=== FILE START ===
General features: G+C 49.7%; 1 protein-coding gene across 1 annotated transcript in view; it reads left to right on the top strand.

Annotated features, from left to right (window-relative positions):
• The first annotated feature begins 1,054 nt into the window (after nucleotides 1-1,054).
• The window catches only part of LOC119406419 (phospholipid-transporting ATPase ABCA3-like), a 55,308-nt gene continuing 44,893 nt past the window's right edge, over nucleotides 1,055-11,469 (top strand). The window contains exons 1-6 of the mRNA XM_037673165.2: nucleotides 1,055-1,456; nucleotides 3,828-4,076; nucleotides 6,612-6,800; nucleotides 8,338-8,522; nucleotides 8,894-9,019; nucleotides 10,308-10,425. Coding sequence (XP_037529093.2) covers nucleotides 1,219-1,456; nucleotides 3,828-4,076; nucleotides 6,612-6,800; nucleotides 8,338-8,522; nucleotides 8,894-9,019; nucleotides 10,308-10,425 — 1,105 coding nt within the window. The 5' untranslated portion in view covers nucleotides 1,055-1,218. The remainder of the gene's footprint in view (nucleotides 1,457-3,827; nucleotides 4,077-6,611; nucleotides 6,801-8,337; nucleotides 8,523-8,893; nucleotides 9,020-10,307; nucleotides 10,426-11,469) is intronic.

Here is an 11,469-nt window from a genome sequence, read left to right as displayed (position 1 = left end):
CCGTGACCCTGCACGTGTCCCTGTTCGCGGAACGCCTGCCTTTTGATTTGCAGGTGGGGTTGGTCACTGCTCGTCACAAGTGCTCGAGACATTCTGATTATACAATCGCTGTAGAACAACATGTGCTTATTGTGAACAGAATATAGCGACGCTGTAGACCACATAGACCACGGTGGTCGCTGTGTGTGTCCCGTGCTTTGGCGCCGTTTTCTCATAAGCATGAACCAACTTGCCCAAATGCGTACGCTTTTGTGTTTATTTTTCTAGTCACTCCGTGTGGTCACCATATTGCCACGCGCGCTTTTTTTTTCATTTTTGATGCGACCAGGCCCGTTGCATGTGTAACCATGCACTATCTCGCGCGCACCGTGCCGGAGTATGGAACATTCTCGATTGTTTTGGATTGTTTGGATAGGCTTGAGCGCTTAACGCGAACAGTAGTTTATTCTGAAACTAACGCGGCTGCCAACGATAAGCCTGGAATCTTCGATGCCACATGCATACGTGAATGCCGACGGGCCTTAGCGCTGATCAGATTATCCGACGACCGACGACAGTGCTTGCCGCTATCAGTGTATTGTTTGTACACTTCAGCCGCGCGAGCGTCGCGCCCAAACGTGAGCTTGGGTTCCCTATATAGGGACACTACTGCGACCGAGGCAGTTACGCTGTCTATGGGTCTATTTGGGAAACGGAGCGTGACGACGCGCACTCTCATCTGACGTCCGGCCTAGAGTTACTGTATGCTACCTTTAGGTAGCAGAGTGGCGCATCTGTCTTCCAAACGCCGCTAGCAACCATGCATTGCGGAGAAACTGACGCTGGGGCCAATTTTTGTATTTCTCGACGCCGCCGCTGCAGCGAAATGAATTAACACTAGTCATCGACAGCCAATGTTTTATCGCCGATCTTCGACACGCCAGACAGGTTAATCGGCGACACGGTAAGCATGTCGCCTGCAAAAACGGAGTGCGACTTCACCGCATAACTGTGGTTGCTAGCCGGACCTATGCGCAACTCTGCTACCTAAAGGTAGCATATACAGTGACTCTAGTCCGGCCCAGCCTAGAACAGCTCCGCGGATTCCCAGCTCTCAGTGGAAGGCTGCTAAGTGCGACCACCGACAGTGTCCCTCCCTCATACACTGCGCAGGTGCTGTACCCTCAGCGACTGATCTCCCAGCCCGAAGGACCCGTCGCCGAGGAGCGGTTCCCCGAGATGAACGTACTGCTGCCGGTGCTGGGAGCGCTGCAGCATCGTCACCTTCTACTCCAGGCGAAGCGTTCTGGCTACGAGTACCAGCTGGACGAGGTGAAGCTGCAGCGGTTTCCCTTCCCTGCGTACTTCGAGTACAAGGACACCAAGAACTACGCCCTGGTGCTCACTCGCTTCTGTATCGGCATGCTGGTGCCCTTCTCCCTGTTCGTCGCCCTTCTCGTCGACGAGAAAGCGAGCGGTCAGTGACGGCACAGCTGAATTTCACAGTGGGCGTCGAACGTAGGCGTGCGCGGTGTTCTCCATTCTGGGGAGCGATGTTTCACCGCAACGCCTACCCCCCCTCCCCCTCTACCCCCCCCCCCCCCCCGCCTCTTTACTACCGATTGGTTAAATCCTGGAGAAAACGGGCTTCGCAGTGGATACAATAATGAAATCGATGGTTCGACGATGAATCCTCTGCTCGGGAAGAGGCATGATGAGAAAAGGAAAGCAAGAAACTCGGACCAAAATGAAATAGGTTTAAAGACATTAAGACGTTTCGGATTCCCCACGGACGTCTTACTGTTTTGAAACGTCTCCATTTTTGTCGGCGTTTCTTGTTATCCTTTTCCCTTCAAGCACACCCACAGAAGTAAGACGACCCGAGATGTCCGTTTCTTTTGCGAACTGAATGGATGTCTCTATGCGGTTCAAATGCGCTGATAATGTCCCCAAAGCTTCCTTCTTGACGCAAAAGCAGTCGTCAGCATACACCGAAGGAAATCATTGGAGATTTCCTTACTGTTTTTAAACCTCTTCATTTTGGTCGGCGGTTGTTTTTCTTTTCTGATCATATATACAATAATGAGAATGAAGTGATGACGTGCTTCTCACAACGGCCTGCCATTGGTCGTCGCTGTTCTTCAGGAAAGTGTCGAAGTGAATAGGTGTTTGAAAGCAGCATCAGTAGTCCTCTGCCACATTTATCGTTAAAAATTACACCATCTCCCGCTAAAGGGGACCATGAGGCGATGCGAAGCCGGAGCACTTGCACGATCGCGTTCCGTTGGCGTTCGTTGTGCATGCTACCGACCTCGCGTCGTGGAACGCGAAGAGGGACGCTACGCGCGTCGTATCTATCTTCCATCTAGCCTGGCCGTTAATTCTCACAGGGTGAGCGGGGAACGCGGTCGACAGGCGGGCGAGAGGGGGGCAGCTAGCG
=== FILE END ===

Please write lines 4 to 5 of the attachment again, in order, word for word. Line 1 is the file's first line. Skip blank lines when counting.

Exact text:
• The window catches only part of LOC119406419 (phospholipid-transporting ATPase ABCA3-like), a 55,308-nt gene continuing 44,893 nt past the window's right edge, over nucleotides 1,055-11,469 (top strand). The window contains exons 1-6 of the mRNA XM_037673165.2: nucleotides 1,055-1,456; nucleotides 3,828-4,076; nucleotides 6,612-6,800; nucleotides 8,338-8,522; nucleotides 8,894-9,019; nucleotides 10,308-10,425. Coding sequence (XP_037529093.2) covers nucleotides 1,219-1,456; nucleotides 3,828-4,076; nucleotides 6,612-6,800; nucleotides 8,338-8,522; nucleotides 8,894-9,019; nucleotides 10,308-10,425 — 1,105 coding nt within the window. The 5' untranslated portion in view covers nucleotides 1,055-1,218. The remainder of the gene's footprint in view (nucleotides 1,457-3,827; nucleotides 4,077-6,611; nucleotides 6,801-8,337; nucleotides 8,523-8,893; nucleotides 9,020-10,307; nucleotides 10,426-11,469) is intronic.

Here is an 11,469-nt window from a genome sequence, read left to right as displayed (position 1 = left end):